Archive for the ‘work’ Category

Once again…

Ultimately, I’m hoping that someone in SUN’s executive management reads this and takes something good out of it.

I’ll summarize in one statement. I was talking today to manager A. She had been responsible for the day to day tasks of employee C. She was not the direct report manager, however. That was manager B. Manager B was just asked to do a widespread layoff. Employee C was part of that cut. Manager A (who lost the resource), was not consulted. Additionally, as part of a sidebar discussion today, manager B asked manager A what it was that their employee did.

If that was too confusing, pardon me. The bottom line is that layoff decisions are being made, on a fairly widespread level, that DID NOT ASSESS THE BUSINESS IMPACT of the layoff. WTF, over.

Ok, I’m not so naive that I don’t understand that in some cases, you have to make difficult decisions about your staffing, and in some cases, you need to cut people who are critical. THAT HAPPENS. But you should never, ever do that unless you understand the business impact of those decisions and have some kind of (albeit perhaps only preliminary) plan in place for how to recover from the loss of that resource.

THAT’S JUST DUMB. In this latest RIF (Sun’s term for layoffs: reduction in force), I can count at least 3 people in my immediate vicinity that are (in my view) completely critical to the business. In none of those cases was any real assessment made to determine what sort of impact having that person be gone would have, nor how to recover from that person’s absence.

What a week.


I’m completely shocked

I pull up The Reg today, and its completely blue and SUN branded, with their ads all over it. If I wasn’t so cynical, I’d suspect that we were actually spending some money on advertising.

That kind of thinking might get me to being hopeful for the future of the company again. God, wouldn’t that be a thing. Stock up 22 cents in 2 days. Hmm. Sounds like the hot mouth project is in full swing in upper management’s attempts to court the media and/or Wall Street.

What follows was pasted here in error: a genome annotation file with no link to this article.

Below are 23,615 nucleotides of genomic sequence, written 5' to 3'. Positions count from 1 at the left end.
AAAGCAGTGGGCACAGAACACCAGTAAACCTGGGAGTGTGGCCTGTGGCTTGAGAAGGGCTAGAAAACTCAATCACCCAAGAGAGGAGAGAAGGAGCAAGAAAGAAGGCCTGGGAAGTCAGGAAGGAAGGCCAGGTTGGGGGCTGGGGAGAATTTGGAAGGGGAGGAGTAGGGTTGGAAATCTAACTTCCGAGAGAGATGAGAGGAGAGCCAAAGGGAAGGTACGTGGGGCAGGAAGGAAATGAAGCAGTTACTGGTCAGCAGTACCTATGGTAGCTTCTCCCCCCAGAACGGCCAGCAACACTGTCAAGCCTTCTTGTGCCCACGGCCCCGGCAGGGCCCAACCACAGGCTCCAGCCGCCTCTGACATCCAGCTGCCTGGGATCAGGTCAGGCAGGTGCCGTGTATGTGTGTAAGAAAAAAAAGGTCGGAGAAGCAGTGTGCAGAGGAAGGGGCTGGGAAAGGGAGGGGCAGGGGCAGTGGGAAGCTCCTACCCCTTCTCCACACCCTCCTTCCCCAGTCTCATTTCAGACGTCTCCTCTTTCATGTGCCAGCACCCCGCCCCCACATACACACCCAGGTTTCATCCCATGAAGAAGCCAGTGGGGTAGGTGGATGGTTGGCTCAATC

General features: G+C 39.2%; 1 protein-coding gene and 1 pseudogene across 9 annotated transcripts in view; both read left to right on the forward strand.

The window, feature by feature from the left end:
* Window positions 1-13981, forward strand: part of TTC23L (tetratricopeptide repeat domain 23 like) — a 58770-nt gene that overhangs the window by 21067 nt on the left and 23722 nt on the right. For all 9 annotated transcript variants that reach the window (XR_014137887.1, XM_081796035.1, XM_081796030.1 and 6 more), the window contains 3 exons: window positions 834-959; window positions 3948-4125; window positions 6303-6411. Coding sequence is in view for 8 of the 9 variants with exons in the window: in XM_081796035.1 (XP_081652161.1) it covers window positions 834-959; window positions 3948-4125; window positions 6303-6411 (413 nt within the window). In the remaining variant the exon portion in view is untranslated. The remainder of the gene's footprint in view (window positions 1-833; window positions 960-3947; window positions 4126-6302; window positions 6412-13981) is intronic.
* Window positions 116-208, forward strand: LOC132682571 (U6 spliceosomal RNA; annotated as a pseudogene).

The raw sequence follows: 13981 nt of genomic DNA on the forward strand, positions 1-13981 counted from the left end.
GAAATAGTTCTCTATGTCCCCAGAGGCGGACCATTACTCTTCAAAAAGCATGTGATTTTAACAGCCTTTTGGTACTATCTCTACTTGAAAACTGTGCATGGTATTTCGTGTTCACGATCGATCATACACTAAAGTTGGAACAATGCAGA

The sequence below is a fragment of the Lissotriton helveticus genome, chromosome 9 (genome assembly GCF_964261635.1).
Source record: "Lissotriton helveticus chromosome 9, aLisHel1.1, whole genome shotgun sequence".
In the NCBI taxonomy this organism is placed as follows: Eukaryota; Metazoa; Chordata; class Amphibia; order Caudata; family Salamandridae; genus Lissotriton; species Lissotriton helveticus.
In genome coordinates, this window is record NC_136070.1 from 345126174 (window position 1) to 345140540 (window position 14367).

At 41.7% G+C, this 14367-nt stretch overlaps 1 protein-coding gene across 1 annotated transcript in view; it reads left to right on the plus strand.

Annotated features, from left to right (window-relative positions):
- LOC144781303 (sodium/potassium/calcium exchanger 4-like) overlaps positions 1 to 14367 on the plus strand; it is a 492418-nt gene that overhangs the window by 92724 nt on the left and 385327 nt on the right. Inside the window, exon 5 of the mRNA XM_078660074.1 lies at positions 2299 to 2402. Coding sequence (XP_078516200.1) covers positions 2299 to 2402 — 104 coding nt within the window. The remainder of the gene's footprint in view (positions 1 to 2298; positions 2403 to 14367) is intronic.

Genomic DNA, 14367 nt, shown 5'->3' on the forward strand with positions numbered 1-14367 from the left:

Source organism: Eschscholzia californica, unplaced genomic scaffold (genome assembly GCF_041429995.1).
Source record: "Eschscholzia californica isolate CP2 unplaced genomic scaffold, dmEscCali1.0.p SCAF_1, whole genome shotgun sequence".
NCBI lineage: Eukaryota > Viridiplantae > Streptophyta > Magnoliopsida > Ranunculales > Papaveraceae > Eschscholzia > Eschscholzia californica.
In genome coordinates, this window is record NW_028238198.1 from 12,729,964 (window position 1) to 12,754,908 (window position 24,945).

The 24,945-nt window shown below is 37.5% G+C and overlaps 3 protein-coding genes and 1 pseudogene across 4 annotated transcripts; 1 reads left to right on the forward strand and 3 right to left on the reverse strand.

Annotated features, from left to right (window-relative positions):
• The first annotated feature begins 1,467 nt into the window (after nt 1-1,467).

Wow! That lasted a long time

And there you have it! Another miracle in corporate efficiency. I mentioned in this post that I had just switched managers, and now I’ve been switched again. Just over two months. Brilliant. Now I get to train yet another manager, and convince yet another person that I’m worth my salt. I love this fucking process.



It is amazing to me that in larger companies, the various arms and departments can’t play together nice. C’mon folks, its the same damn sandbox we’re all playing in. We’re all trying to drive revenues and make the bottom line for the whole organization look good. Why does it need to be so fiercely competitive between the different groups? Are you so worried that I’ll make you look bad that your job is in jeopardy? Hmm … if thats the case, maybe you SHOULD be worried.


Another switch

Let’s see….

Kathy Jo
and now Rory. 8 manager switches in less than 4 years. Not too bad. The one positive thing to come from this, I think, is that Rory will be the first technical manager I’ve had at SUN. While not required while I was an instructor, everything after that really required one. On the one hand, its nice not having your decisions questioned …. on the other hand, its nice to have validation for those same decisions.